Pesticides Data in a nutshell is all information on pesticide types, residues in food or the atmosphere, and the methods of sampling and testing. In addition to providing suggested sampling procedures, authorities publishing this data have made it possible for people to report excessive pesticide use or falsified results.
Government and intergovernmental agencies collect and detail most of the pesticides data currently available. However, they also publish recommendations for sampling and measuring pesticides, so much individually-reported data follow these guidelines.
Despite the fairly standardized sampling and reporting guidelines, the collected data can be difficult to read. Most commonly, the USDA’s database shows columns of food type, chemical measured, and year, organized by a summary of findings (by country, etc.), presumptive tolerance, or the amount of chemical detected. Databases allow users to search by food, by food origin, and by chemical.
This data also uses a lot of government codes. In addition to codes for pesticides and food type, users can search by codes for:
Other databases are organized differently. The EU’s Pesticides Database, for instance, allows users to search by status (whether the EU has approved, not approved, or has not yet assessed the pesticide) and pesticide type (such as herbicide or rodenticide).
The main use of pesticides data is to improve or maintain the health of people and crops, with secondary uses being environmental conservation and sustainability.
There are other, less immediately obvious uses for this data. For example, businesses can use low pesticide residue reports as marketing tools. Competitors and watchdog groups can also use the federal sampling guidelines to check that these companies do not make fraudulent claims.
Since government and intergovernmental agencies collect and report most of this data, its quality is generally very good. For personal or private use, then, users should simply keep the ultimate goal in mind, to ensure their dataset’s relevance.
The data should regularly be cleansed to ensure it remains accurate and internally consistent.
Users could also sample soil, water, and food for pesticide residue themselves rather than rely entirely on reports.
With a good smart farming system, farmers can collect data on all aspects of their practices and discover where they might cut back or improve on certain elements to save money, improve crop yield or quality, or to lessen their environmental impact.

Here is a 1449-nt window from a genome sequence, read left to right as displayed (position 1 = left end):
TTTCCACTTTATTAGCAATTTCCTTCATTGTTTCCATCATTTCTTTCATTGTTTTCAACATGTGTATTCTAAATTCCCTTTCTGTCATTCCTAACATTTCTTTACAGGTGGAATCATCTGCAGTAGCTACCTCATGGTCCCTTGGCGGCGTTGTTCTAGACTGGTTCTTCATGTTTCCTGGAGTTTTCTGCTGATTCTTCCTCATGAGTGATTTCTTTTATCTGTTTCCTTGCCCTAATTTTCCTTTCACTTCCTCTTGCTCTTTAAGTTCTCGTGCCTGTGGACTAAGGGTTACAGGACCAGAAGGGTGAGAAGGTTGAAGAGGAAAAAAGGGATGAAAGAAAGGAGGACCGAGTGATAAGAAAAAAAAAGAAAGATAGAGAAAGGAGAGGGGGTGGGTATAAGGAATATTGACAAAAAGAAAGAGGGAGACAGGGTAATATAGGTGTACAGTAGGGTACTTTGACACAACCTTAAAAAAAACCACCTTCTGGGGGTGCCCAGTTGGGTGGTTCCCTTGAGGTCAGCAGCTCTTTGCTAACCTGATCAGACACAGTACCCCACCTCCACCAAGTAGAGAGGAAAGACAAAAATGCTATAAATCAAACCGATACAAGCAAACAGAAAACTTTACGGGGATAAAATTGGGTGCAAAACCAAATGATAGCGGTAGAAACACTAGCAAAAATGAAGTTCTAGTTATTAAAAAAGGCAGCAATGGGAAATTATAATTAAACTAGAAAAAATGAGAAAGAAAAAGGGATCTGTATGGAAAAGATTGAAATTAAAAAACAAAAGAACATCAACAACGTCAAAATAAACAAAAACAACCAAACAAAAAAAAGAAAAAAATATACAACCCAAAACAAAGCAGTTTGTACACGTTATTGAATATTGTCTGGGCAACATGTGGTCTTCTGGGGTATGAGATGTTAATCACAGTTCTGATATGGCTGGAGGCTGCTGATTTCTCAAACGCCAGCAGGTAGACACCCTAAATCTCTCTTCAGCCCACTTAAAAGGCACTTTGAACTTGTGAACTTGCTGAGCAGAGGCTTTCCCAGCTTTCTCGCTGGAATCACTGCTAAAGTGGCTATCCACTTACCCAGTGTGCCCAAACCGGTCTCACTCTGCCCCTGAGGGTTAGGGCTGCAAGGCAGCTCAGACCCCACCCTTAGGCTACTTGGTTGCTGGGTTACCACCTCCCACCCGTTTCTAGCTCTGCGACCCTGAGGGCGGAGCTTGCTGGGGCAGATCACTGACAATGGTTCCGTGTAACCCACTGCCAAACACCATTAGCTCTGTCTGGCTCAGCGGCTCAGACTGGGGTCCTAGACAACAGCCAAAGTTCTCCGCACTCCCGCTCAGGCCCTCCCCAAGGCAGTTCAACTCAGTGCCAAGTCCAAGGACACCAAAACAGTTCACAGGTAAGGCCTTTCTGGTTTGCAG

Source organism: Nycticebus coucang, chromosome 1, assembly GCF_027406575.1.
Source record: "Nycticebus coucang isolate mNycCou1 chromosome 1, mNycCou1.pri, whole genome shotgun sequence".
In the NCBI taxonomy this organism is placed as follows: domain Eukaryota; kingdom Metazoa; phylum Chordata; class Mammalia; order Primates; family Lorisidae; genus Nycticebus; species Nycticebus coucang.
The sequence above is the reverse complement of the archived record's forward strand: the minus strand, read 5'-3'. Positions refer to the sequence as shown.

To make such a technological revolution possible, compatible smart-sensors must be developed that are capable of monitoring every possible point of interest for farmers, including the levels of pesticides that their crops are being exposed to.
Water-borne contaminants were monitored in 69 tributaries of the Laurentian Great Lakes in 2010 and 2014 using semipermeable membrane devices (SPMDs), and polar organic chemical integrative samplers (POCIS). Analyses included 185 chemicals (143 detected) including PAHs, legacy and current-use pesticides, fire retardants, pharmaceuticals, fragrances, and others. Hazard quotients were calculated by dividing detected concentrations by biological effect concentrations reported in the ECOTOX Knowledgebase (Toxicity quotients, TQs) or ToxCast database (Exposure Activity Ratios, EARs).This dataset is associated with the following publication: Alvarez, D., S. Corsi, L. De Cicco, D. Villeneuve, and A. Baldwin. Identifying chemicals and mixtures of potential biological concern detected in passive samplers from Great Lakes tributaries using high-throughput data and biological pathways. ENVIRONMENTAL TOXICOLOGY AND CHEMISTRY. Society of Environmental Toxicology and Chemistry, Pensacola,
GC/MS data resulting from the metabolomic analysis of amphibian livers following exposure to common agrochemicals (fertilizer and pesticides) and their mixtures.This dataset is associated with the following publication: Van Meter, R.J., D. Glinski, T. Purucker, and M. Henderson. Induced Hepatic Glutathione and Metabolomic Alterations Following Mixed Pesticide and Fertilizer Exposures in Juvenile Leopard Frogs (Lithobates sphenocephala). ENVIRONMENTAL TOXICOLOGY AND CHEMISTRY. Society of Environmental Toxicology and Chemistry, Pensacola, FL, USA, 41(1): 122-133, (2022).
The U.S. Environmental Protection Agency (USEPA) and U.S. Department of Agriculture (USDA) are developing the VarroaPop+Pesticide model which simulates the dynamics of honey bee colonies and how they respond to multiple stressors, including weather, Varroa mites and pesticides. To evaluate this model, we used Approximate Bayesian Computation to fit field data from an empirical study where honey bee colonies were fed the insecticide clothianidin.Model input data (Minucci 2021a) are available on Figshare: https://doi.org/10.6084/m9.figshare.c.5402901.v1. Scripts (Minucci 2021b) to run this analysis are available on Zenodo: https://doi.org/10.5281/zenodo.4721797.This dataset is associated with the following publication: Minucci, J., R.J. Curry, G. DeGrandi-Hoffman, C. Douglass, K. Garber, and S. Purucker. Inferring pesticide toxicity to honey bees from a field-based feeding study using a colony model and Bayesian inference. ECOLOGICAL APPLICATIONS.